We have a cowboy on this tour.
No, not somebody who operates shoddily at the boundaries of legality, but a real cowboy who can perform rope tricks and ride bulls.
His name is Pete, but his nickname -used by everybody – is unsurprisingly “Cowboy”. When not driving rock ‘n’ roll trucks, or entering rodeos, he sunbathes. And I mean sunbathes.
I enjoy an hour or two in the afternoons myself, but Cowboy has the capacity and patience to lie in the sunshine for the whole day, turning on the hour. Alice sits nearby, vying for the deepest tan. I think that Cowboy, now late sixties, could just have the edge, but it’s very early in the mating season; perhaps we’ll compare on the next leg of the tour in the summer. What a job this is..
Although it is sunny, I ask another driver, Davey, whether I might need another layer to take with me for the day. ‘Intrepid reporters take backpacks and extra film, not cardigans,’ he advises, then asks: ‘Have you got a scoop, then?’ I don’t, but I’m off to see my pal Julian again.
This is the first properly warm day of the year in Zurich – so he has to dig out some short trousers from the cellar, and put some air in the bicycle tyres.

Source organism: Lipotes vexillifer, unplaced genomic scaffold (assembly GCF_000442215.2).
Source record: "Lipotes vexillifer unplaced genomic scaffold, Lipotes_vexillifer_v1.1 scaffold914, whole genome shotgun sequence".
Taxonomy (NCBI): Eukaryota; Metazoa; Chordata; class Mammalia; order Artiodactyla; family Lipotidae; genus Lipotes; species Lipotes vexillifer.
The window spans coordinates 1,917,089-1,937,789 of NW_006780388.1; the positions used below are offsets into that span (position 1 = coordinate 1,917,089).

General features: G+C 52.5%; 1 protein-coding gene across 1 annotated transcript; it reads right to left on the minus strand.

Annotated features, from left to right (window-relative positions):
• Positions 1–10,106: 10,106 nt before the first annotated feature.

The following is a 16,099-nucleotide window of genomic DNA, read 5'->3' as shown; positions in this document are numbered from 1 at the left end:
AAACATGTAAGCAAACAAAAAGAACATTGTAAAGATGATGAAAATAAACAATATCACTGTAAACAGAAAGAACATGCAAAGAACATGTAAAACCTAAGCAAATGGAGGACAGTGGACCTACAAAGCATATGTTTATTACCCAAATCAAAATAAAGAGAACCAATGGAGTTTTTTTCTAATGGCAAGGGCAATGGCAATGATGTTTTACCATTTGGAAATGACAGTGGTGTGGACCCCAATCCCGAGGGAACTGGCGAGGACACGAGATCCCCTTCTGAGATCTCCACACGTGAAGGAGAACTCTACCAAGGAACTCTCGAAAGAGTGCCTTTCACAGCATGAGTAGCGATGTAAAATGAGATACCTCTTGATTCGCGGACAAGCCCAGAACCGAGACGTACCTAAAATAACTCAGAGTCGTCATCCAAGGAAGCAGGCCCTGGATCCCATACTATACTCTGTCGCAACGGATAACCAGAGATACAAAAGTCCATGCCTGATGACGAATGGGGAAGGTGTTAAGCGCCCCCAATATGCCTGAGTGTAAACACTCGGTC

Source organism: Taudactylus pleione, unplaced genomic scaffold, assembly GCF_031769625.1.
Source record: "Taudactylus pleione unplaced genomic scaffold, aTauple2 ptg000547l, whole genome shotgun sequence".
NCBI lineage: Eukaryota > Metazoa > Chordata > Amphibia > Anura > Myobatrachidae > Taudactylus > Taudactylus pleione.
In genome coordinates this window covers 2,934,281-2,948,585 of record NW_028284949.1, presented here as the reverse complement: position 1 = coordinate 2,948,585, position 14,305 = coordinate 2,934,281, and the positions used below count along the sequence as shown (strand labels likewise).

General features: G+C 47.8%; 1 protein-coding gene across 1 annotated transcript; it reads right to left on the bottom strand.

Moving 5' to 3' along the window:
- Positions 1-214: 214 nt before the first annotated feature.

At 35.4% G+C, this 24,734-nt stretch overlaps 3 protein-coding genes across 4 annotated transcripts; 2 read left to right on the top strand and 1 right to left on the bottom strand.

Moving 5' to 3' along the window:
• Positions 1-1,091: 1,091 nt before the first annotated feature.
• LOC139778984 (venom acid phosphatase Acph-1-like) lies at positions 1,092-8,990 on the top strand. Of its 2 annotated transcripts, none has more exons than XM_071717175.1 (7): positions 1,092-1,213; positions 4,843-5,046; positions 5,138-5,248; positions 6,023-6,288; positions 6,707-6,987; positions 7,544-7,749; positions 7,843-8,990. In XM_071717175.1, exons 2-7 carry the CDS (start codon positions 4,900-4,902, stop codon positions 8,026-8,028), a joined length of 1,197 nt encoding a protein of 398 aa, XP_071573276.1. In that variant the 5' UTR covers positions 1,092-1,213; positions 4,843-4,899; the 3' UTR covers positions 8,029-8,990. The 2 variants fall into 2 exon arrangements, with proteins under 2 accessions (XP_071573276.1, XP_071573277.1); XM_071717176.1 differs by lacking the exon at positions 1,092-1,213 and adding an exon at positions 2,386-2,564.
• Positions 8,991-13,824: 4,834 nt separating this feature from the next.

‘Ooh, look at his little legs,’ teases his supportive spouse, Justine, as she absentmindedly adds flowers to one of her fabric designs. ‘Watch him on the roads, Barny – he can get a bit wobbly,’ she adds, a trifle unfairly.
Well, we don’t actually get that far. In an attempt to inflate unused bicycle tyres, he rips a hole in an innertube. My attempt on the other bike also results in less air than when we started. So, out of two vaguely useable machines, we now have none. We walk to the river instead, armed with a bottle of wine.
Having discussed the meaning of life, and that in Windows Vista it is difficult to delete one’s unsavoury browsing history, we meet Justine further along the waterside. A hostess as always, she sets down a flask of Cuban coffee, and a picnic blanket, giving me an eyeful of her bust.
In the background, chaps in teams of two, punt skiffs against the current. Punting here, unlike in England, isn’t just for toffs – you know who I mean, right? Yes, those Cambridge chappies who have their bottoms used as toast racks by their rowing masters, and are so posh that they get out of the bath for a pee.
He explains that these chaps are not in fact messing about, but, literally translated, ‘poking up the river with a two-pronged punt.’ Justine forces dark chocolate upon me and asks how Namibian physically fits into his truck..